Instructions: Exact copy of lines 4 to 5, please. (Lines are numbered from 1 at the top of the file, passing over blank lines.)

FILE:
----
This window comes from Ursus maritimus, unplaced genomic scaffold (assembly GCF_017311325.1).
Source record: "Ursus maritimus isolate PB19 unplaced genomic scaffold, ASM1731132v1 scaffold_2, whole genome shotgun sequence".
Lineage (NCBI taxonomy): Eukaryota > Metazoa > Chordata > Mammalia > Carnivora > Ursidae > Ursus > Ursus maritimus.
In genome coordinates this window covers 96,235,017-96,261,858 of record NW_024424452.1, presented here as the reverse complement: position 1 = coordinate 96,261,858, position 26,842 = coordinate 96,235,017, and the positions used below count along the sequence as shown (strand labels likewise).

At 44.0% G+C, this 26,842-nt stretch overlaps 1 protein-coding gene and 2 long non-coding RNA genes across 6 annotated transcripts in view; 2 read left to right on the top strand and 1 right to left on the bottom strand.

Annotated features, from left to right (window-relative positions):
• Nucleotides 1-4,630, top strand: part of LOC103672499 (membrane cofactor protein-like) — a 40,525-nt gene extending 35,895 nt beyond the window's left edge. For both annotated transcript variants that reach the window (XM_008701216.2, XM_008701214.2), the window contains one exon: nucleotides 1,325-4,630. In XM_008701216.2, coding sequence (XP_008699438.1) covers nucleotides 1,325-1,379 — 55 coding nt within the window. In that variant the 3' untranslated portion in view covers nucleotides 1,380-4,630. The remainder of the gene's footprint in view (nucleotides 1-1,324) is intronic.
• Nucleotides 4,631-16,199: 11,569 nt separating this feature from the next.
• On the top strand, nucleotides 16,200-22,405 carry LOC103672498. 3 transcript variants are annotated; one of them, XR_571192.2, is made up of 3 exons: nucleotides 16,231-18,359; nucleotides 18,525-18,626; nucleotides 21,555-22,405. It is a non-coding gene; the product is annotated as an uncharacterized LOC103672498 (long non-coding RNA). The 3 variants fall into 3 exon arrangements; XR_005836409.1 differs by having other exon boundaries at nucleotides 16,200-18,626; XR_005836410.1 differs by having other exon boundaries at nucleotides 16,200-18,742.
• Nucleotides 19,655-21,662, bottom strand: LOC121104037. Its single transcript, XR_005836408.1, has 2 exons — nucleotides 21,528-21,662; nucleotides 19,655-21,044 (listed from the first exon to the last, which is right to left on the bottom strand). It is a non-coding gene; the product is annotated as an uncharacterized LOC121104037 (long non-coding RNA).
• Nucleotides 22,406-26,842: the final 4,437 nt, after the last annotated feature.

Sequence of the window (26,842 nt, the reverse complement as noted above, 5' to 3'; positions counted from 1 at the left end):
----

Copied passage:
In genome coordinates this window covers 96,235,017-96,261,858 of record NW_024424452.1, presented here as the reverse complement: position 1 = coordinate 96,261,858, position 26,842 = coordinate 96,235,017, and the positions used below count along the sequence as shown (strand labels likewise).

At 44.0% G+C, this 26,842-nt stretch overlaps 1 protein-coding gene and 2 long non-coding RNA genes across 6 annotated transcripts in view; 2 read left to right on the top strand and 1 right to left on the bottom strand.